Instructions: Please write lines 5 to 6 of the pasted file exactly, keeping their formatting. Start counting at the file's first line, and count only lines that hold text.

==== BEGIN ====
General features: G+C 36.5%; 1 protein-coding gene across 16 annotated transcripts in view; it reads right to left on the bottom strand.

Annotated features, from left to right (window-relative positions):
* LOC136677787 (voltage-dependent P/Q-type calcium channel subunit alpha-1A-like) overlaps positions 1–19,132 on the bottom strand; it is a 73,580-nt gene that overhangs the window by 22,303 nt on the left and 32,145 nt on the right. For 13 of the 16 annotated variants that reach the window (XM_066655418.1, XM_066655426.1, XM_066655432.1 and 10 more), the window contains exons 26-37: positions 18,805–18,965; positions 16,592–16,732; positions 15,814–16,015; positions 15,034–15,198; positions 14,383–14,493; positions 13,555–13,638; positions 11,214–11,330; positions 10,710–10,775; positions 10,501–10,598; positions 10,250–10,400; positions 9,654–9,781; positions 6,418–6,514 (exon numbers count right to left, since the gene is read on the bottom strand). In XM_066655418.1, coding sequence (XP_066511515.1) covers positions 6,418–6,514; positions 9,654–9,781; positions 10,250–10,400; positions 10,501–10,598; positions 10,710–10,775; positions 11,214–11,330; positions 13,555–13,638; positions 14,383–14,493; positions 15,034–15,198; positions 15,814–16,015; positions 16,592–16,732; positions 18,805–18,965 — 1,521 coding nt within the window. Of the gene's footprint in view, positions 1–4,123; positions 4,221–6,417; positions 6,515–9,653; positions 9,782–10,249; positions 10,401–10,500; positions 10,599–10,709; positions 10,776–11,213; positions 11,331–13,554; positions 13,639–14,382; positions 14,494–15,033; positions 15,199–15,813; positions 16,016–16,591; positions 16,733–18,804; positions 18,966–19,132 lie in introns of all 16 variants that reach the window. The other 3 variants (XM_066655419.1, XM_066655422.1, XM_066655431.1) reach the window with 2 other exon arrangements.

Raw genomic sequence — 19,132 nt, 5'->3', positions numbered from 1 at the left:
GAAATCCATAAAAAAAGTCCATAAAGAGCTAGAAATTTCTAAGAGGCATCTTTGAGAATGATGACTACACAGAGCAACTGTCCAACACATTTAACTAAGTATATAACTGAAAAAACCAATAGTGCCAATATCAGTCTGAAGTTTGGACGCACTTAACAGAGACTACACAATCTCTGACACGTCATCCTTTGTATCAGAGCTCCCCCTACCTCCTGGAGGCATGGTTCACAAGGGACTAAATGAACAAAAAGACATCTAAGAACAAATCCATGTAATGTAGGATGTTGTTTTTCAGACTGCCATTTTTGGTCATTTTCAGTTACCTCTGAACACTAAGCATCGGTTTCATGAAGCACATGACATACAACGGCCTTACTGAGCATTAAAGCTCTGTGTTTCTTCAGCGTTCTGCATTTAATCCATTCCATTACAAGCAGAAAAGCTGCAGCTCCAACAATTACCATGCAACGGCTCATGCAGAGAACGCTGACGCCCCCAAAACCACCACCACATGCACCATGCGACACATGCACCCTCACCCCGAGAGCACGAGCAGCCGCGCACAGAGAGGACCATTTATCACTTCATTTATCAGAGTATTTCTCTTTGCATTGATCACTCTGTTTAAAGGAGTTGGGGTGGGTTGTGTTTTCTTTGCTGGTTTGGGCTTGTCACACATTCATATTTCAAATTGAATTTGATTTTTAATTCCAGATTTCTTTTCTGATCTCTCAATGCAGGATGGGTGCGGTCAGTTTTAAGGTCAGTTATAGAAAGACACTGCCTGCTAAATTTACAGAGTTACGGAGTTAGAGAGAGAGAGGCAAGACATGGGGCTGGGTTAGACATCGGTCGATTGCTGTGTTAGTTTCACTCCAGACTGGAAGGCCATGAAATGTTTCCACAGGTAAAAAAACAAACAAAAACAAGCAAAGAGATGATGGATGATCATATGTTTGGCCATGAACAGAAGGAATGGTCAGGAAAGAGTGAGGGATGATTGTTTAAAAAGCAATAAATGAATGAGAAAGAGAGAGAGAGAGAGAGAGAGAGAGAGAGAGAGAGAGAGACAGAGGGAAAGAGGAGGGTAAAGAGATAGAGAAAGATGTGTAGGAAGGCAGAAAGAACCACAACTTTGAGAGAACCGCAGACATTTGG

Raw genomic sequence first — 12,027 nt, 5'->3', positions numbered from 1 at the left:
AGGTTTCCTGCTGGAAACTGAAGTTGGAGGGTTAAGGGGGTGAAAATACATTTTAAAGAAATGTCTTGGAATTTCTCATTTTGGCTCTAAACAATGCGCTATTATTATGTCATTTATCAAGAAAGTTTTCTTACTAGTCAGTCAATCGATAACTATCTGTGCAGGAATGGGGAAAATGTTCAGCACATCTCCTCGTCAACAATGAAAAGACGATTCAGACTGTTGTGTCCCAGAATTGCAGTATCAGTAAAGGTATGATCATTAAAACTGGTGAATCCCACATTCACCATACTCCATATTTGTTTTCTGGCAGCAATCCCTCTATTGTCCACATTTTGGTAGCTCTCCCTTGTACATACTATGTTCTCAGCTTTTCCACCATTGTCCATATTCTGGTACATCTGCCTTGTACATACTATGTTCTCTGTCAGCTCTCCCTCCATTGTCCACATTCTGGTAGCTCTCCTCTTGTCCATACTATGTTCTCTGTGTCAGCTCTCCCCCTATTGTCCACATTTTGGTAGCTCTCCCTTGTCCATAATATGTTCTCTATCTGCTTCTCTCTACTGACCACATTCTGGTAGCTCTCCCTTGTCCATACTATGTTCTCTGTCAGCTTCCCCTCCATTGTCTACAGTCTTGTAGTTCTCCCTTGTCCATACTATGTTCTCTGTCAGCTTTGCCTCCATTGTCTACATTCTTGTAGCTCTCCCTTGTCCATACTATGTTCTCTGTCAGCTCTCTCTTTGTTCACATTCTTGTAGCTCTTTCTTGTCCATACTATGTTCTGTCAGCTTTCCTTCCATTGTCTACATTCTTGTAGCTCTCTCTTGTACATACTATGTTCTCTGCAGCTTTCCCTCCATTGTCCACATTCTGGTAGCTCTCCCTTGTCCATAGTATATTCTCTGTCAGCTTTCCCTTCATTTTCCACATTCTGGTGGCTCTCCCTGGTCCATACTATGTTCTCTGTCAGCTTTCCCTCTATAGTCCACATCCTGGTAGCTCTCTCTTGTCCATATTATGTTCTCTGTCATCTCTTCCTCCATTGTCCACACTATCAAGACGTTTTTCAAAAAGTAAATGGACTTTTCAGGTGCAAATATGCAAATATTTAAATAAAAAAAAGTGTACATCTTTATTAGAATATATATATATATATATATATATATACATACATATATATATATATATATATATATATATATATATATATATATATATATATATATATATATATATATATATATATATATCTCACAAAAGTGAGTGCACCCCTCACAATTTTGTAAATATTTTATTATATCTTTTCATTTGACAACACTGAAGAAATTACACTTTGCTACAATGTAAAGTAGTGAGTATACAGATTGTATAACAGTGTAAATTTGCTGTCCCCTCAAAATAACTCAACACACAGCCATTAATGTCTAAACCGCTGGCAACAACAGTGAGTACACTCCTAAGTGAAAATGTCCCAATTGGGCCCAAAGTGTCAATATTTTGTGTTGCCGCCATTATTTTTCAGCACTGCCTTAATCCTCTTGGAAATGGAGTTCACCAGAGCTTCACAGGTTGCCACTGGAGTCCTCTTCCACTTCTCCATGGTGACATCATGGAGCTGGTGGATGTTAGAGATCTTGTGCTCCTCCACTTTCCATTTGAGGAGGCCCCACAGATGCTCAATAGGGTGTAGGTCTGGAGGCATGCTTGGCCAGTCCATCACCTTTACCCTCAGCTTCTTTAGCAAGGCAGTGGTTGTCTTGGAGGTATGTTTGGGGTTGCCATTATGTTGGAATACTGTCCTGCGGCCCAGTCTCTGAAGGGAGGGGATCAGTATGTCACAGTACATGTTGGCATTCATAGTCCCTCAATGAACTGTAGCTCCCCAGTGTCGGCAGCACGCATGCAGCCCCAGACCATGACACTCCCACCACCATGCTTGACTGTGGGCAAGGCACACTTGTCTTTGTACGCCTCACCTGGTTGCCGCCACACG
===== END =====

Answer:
GAAATCCATAAAAAAAGTCCATAAAGAGCTAGAAATTTCTAAGAGGCATCTTTGAGAATGATGACTACACAGAGCAACTGTCCAACACATTTAACTAAGTATATAACTGAAAAAACCAATAGTGCCAATATCAGTCTGAAGTTTGGACGCACTTAACAGAGACTACACAATCTCTGACACGTCATCCTTTGTATCAGAGCTCCCCCTACCTCCTGGAGGCATGGTTCACAAGGGACTAAATGAACAAAAAGACATCTAAGAACAAATCCATGTAATGTAGGATGTTGTTTTTCAGACTGCCATTTTTGGTCATTTTCAGTTACCTCTGAACACTAAGCATCGGTTTCATGAAGCACATGACATACAACGGCCTTACTGAGCATTAAAGCTCTGTGTTTCTTCAGCGTTCTGCATTTAATCCATTCCATTACAAGCAGAAAAGCTGCAGCTCCAACAATTACCATGCAACGGCTCATGCAGAGAACGCTGACGCCCCCAAAACCACCACCACATGCACCATGCGACACATGCACCCTCACCCCGAGAGCACGAGCAGCCGCGCACAGAGAGGACCATTTATCACTTCATTTATCAGAGTATTTCTCTTTGCATTGATCACTCTGTTTAAAGGAGTTGGGGTGGGTTGTGTTTTCTTTGCTGGTTTGGGCTTGTCACACATTCATATTTCAAATTGAATTTGATTTTTAATTCCAGATTTCTTTTCTGATCTCTCAATGCAGGATGGGTGCGGTCAGTTTTAAGGTCAGTTATAGAAAGACACTGCCTGCTAAATTTACAGAGTTACGGAGTTAGAGAGAGAGAGGCAAGACATGGGGCTGGGTTAGACATCGGTCGATTGCTGTGTTAGTTTCACTCCAGACTGGAAGGCCATGAAATGTTTCCACAGGTAAAAAAACAAACAAAAACAAGCAAAGAGATGATGGATGATCATATGTTTGGCCATGAACAGAAGGAATGGTCAGGAAAGAGTGAGGGATGATTGTTTAAAAAGCAATAAATGAATGAGAAAGAGAGAGAGAGAGAGAGAGAGAGAGAGAGAGAGAGAGAGACAGAGGGAAAGAGGAGGGTAAAGAGATAGAGAAAGATGTGTAGGAAGGCAGAAAGAACCACAACTTTGAGAGAACCGCAGACATTTGG

Raw genomic sequence first — 12,027 nt, 5'->3', positions numbered from 1 at the left: